A further set of aims was considered in 2011 because of a review of then-existing National Curriculum arrangements. The review board tabled a series of five considerations underscoring the relevance of a continued nationally-relevant curriculum moderated via central government (Jones, Oates, and Pollard, 2011). The five aims identified were that curriculum provision should be extended to:

  • Address future economic trends both for individuals and for the wider UK workforce, with a focus on literacy, numeracy, and in communications skills, and in confidence in acquiring necessary skills as appropriate to changing contexts
  • More fully appreciate the distinctive cultures of the constituent parts of the UK, while at the same time respecting cultural diversity and responsible attitudes towards national and global citizenship
  • Provide for additional engagement in formal and informal modes of education in the post-compulsory educational environment, and to increase the demand for continuing education in both academic and vocational contexts
  • Buttress individuals' sense of empowerment and agency so that each learner is better positioned to develop themselves in respect of fulfilling their educational and other potentials, and to live balanced, confident and healthy lives
  • Advance environmental and sustainability understanding, so that resources can be better marshalled for the planet's future  

Though the National Curriculum is no longer prescriptive for most secondary provision, it is nevertheless a key aspect of the compulsory educational landscape for all UK provision, and informs much curriculum provision. If nothing else, it offers a benchmark and a starting point for comparison purposes for institutions to consider their own approaches for delivery, and a set of expectations about content and direction of education to improve upon.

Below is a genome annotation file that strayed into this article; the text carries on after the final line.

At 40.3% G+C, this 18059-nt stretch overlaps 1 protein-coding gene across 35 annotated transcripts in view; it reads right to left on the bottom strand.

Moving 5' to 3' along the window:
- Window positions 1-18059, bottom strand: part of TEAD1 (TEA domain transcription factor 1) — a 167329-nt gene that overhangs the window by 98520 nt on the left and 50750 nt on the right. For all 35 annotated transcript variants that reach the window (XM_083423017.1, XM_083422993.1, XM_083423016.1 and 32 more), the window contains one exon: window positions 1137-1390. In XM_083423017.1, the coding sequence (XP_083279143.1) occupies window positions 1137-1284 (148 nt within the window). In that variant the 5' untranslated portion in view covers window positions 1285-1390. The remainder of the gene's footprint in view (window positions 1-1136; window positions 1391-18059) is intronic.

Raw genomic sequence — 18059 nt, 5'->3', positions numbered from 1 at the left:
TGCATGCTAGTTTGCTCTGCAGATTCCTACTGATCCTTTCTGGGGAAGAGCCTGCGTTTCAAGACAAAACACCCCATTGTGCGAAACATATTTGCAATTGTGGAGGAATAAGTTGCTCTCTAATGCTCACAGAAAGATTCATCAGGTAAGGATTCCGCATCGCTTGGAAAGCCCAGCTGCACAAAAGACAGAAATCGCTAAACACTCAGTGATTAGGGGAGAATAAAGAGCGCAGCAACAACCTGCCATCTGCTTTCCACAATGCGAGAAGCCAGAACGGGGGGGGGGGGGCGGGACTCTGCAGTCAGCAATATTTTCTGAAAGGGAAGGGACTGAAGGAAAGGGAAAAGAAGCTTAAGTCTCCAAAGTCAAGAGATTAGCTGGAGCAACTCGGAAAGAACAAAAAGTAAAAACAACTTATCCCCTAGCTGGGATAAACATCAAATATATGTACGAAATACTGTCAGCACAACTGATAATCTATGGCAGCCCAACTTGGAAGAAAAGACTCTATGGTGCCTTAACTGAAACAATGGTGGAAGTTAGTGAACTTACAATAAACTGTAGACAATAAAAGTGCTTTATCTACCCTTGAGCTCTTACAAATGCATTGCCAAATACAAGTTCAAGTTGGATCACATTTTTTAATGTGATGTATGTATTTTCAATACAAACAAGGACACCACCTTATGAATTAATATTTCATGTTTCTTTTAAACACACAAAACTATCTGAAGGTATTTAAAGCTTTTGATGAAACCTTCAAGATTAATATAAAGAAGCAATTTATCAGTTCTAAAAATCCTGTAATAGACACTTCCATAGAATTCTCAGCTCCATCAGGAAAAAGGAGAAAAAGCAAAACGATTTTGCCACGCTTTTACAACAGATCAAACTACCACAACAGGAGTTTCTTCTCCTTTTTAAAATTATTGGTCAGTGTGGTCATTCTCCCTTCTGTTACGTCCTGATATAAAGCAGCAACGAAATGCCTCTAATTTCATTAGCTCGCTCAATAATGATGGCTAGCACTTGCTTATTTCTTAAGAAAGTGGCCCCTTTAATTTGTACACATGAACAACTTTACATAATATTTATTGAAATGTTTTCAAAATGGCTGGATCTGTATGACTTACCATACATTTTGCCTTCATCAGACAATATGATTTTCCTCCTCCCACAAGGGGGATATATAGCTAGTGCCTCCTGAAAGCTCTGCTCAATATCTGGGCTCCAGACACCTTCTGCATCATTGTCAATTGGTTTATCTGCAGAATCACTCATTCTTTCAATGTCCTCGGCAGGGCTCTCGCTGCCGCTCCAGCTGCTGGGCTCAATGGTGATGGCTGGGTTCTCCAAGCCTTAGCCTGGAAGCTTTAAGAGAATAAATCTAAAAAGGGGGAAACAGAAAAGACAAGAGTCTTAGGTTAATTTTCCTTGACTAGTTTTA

Reflection

How else might you, if you were in a position of authority, seek to achieve the stated aims of the National Curriculum?

What are the arguments against having national standards and prescriptive guidelines on what to teach? Do those arguments have political dimensions, economic ones, pedagogic aspects? Are they informed by other considerations? If so, what are they?

Conclusion

This chapter, together with its predecessor - chapter 8.1 - has examined curricular arrangements in first general, and then in specific national terms, with an extended example of the UK as its focus. Curriculum theory is a complex area of educational enquiry, and there are political and economic questions, as well as cultural and educational ones, to be considered.

The role of the government of the day in modelling national curricular content and oversight mean that there is perhaps inevitably value-driven element to questions of curriculum design and operation. Such questions may not always be prominent in day-to-day teaching, but they are worthy of consideration.

What values and priorities drive the creation and the redesign of curricular documentation, and to what extent does the educator have over the content, focus, and underpinning values of the courses which they are to deliver?  

Reflection

Now that you have completed this chapter, you should be able to:

  • Define the term 'national curriculum', and describe the key elements of such arrangements
  • Appreciate the conditions which might lead to a national curriculum being devised
  • Identity the key elements of the National Curriculum in England